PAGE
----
Historic Spots in California.
By Mildred Brook Hoover, Hero Eugene Rensch, Ethyl Grace Rensch, William N. Abeloe. Revised by Douglas E. Kyle. 4th edition. Stanford: Stanford University Press, 1990. Bibliography. Illustrations. Index. 617 pages.
Reviewed by Leonard Pitt, Professor of History, California State University, Northridge. Author of We Americans: A Topical History of the United States.
Many people who care about historic sites have had the experience of making a mental note to visit a specific historic building, only to discover months or years later that it has fallen to the bulldozer and no longer exists. The hemorrhaging of historic sites continues despite the efforts of a vigorous historic preservation movement.
Since 1932, anyone trying to locate a historic site, whether to join an activist preservation campaign, or simply to enjoy a Sunday outing, has been able to refer to the very useful reference book: Historic Spots in California. Happily this book by Hero Rensch and Ethyl Rensch has been recently reissued by Stanford University Press, in the fourth edition. Revised, updated, and printed in a larger, more accessible format than before, it remains the standard work in its field.
The essential features of Historic Spots remain the same as sixty years ago — although some improvements have been made. It starts with a brief overview chapter on California history. Then it presents narrative information for each county, moving alphabetically from Alameda to Yuba. The old text has been cut, and references to places no longer extant have been eliminated. This has been done selectively without any loss of substance. In the old version there were thirty-six subheads on San Diego. With welcome pruning and compression they were reduced to twenty- six — without loss of meaning or essential detail. Thus, the references to Torrey Pines and Painted Rock in San Diego County have been reduced, but the ones relating to Old Town and Asistencia de San Antonio de Pala have been revised and rewritten. Rancho Santa Margarita y Los Flores (Camp Pendleton) is shorter and more up-to-date. The photos are also upgraded, so that, for example, the new Star of India is now more clearly depicted.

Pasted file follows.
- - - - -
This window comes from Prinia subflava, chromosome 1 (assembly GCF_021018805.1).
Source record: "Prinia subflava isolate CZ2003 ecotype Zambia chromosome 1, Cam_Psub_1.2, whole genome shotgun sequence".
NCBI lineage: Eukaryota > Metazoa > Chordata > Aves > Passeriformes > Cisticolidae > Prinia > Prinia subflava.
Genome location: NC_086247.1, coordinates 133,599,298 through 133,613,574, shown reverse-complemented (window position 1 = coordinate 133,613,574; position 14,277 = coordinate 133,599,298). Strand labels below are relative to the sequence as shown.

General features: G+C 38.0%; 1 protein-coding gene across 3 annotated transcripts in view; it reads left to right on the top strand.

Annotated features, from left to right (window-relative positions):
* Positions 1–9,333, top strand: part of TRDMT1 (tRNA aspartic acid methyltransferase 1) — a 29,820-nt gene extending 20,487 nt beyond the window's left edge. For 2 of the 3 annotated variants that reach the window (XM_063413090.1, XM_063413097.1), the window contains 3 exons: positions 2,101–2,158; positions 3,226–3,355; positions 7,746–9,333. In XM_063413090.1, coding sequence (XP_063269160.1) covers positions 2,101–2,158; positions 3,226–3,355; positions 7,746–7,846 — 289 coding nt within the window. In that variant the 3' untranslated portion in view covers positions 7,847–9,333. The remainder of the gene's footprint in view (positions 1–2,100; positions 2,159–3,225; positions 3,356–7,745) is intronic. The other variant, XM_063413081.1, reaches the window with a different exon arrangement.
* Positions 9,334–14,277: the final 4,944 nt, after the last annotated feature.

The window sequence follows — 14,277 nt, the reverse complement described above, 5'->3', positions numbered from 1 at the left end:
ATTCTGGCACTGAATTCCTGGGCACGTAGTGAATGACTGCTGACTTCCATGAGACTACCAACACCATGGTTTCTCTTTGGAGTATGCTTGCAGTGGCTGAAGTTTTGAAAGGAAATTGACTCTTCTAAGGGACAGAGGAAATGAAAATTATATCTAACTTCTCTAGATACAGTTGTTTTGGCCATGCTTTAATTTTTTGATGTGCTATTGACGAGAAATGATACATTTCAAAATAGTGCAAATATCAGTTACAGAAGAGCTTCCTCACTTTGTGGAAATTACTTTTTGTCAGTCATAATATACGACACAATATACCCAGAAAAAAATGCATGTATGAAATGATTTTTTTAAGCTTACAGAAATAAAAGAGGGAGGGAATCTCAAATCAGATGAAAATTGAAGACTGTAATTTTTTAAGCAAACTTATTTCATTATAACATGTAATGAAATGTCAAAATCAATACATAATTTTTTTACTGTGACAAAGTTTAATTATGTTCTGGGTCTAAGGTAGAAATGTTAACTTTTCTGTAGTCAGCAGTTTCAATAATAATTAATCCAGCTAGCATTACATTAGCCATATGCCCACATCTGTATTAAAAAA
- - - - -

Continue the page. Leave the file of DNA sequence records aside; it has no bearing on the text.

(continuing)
An excellent new feature is the bibliography on historic preservation. It reinforces the reader’s confidence that the work is founded on solid research. Another improvement is that the highway numbering system has been modernized to reflect recent changes. And the index with its thousands of entries has been corrected and made even more complete than before.
A few quibbles are in order. Most chapters begin with a cursory reference to a county archives where research might be conducted into historic spots. But since county archives are at best a weak and disorganized source, and they have undergone many changes in recent years, the allusions to them are no longer particularly useful. They could be covered in a short bibliographic essay or list at the back of the book. A bigger gaff is the elimination of all map from the book. Obviously this is an economy measure, but since the book is intended for tourists and travellers who may not be familiar with geographic detail, one map per county would be essential. One other improvement might be considered for next time. There should be an essay citing the sites that have disappeared over time, explaining what the historic preservation movement has achieved, and advising which historic spots in California will need to be preserved in the next sixty years.